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MIT Shows Disdain for Undergraduates

Guest column by Michael J. Kobb

"Happy Students Also Make Happy Alums" by A. Arif Husain '97 from the Oct. 29 issue of The Tech couldn't have been more on the money.

While Husain is a soon-to-be alumnus, I'm a recent alumnus (graduated in 1994), so I have a somewhat different perspective. While he is still close enough to the Institute that he notices the small hints of institutional disdain for undergrads (the 50 cent bill he received), I'm removed by a few years, and I can see more of the looming iceberg under that small, snowy tuft.

Undergraduate life at MIT is characterized by working one's self to death in classes and dividing up insufficient resources to get by as best one can. When I was a student, I was often party to strategy sessions where friends and I figured out how to best steer our way through a packed few weeks of exams and projects, to do an "acceptable" job on all of them without incurring any terminal damage to our GPAs. There was never enough time to do the assigned work well, to achieve a level of excellence that would have made me proud.

One could argue that such an experience builds skills needed later in life (triage, cutting losses, assessing a situation, etc.), but if true, it does so at the expense of other skills even more needed later in engineering life (mathematics, algorithms, data structures, etc.). I have colleagues and friends who are engineers who went to other good schools. They have almost as a rule, more practical engineering training and expertise than I got out of MIT, and as far as I can tell, they got that training at less expense - monetary, emotional, spiritual and physical. It's just not natural for a 21-year-old to start getting gray hairs from stress and exhaustion, but I have friends who had exactly that happen at MIT. How many first-class institutions of higher learning have "IHTFP" as a slogan among the student body? Do all college undergrads know a couple of people who have committed suicide while in school?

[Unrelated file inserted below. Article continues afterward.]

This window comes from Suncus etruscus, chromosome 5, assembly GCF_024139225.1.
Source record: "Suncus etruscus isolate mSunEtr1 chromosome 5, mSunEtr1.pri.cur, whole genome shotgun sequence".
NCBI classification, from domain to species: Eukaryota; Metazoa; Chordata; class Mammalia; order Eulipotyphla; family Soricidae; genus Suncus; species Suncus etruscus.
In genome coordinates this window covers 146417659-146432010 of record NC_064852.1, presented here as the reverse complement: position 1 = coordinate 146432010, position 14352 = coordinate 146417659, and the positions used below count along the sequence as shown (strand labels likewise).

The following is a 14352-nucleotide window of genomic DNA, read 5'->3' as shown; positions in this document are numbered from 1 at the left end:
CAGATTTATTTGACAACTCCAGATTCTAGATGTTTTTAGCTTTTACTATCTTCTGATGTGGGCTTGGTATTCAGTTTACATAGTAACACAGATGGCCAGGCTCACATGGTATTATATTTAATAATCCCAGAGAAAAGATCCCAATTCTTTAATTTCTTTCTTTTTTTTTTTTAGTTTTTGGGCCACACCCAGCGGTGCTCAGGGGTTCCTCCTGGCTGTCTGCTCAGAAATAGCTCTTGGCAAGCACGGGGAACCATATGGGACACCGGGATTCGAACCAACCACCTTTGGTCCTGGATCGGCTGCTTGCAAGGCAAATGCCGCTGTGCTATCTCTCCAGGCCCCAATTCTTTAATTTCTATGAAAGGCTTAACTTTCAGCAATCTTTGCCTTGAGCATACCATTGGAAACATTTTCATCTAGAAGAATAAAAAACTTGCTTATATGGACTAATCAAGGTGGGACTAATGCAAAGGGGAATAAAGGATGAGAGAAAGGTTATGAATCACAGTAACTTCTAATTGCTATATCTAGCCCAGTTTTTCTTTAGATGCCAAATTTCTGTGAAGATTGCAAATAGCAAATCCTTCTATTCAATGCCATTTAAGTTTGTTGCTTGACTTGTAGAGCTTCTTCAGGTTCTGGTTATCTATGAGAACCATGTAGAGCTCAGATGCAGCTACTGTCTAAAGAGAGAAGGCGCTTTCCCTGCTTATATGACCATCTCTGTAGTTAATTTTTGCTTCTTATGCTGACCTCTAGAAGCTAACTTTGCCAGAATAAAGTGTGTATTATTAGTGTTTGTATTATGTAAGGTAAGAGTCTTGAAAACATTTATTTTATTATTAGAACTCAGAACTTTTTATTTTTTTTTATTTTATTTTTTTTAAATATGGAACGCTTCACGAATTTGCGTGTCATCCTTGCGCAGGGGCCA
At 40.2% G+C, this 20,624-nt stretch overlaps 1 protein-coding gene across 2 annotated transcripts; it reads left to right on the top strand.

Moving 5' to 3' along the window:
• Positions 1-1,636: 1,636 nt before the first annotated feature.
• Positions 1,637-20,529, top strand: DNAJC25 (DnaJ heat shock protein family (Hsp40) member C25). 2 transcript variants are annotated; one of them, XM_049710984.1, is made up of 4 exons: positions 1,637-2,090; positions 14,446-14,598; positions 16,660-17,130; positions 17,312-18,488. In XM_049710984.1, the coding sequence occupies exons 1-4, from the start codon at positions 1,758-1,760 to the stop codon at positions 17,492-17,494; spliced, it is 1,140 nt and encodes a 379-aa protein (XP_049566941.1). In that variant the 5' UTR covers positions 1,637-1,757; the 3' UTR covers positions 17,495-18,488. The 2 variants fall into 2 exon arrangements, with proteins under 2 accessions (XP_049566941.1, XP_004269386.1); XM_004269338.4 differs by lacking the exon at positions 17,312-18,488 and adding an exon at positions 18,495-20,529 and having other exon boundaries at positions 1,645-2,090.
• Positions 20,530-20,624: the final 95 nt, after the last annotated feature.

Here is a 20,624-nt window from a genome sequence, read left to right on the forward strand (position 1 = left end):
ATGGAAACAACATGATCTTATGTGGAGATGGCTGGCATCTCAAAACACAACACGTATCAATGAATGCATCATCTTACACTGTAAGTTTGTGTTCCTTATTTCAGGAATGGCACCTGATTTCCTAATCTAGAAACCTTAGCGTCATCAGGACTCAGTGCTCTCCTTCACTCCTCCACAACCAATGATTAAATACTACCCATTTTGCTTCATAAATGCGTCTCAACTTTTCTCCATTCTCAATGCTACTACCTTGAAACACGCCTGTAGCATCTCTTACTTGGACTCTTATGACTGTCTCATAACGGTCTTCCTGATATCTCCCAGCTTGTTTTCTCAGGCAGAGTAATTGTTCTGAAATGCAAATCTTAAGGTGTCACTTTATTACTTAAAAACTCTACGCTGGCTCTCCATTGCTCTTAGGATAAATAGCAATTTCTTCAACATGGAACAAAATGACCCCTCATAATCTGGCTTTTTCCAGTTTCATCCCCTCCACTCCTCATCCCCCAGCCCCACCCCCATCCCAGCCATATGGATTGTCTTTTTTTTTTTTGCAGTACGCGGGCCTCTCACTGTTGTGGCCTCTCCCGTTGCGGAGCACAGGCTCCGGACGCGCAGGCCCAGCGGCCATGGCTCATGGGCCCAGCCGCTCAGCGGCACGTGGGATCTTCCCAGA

I recently received a phone call from a sincere-sounding sophomore, soliciting contributions for the annual Alumni Fund fundraiser. I thought of telling him to drop the phone and escape while he still could, but I resisted. I thought, maybe he'll go on to graduate school, where the Institute actually starts caring about and taking care of its students.

Don't get me wrong here. I had some excellent professors and a wonderful, caring advisor during my time at MIT. But select professors do not an Institute make. As outstanding as some of the faculty are, in my opinion, MIT is crippled as an undergraduate learning institution by a culture of "survival at the expense of excellence." When confronted with an overwhelming, impossible workload, really smart people figure out the ways to most effectively cut their losses and get by with the requirements. But this leaves no room for exploration, no room for deep learning, no room for excellence.

Chairman of the Corporation Paul E. Gray '54 has commented that the endowment is too small for an institution of MIT's caliber. I am not at all surprised because, personally, I have no intention of giving MIT one red cent until I see some sign that undergraduate education is looked upon as just as valuable and just as important as the graduate school.

A good start would be to grant tenure to professors based on their teaching merit, not just their research prowess. But it needs to go deeper than that. Professors and their departments need to wake up and take stock of whether their policies and actions are merely expedient, or whether they are in the very best interests of the students and the world that those students will one day help to shape.

When I was a freshman, President Charles M. Vest assured us that we weren't at MIT by mistake - we weren't the only students feeling inadequate, the only ones who thought that they must have somehow slipped by the admissions screen that let in all those "smart" people, but should have rejected us. Well, that's probably true - the admissions office didn't make a mistake in offering me early admission. But I can't help asking myself if I made a mistake in accepting.

Michael J. Kobb '94 currently works in Silicon Valley, California.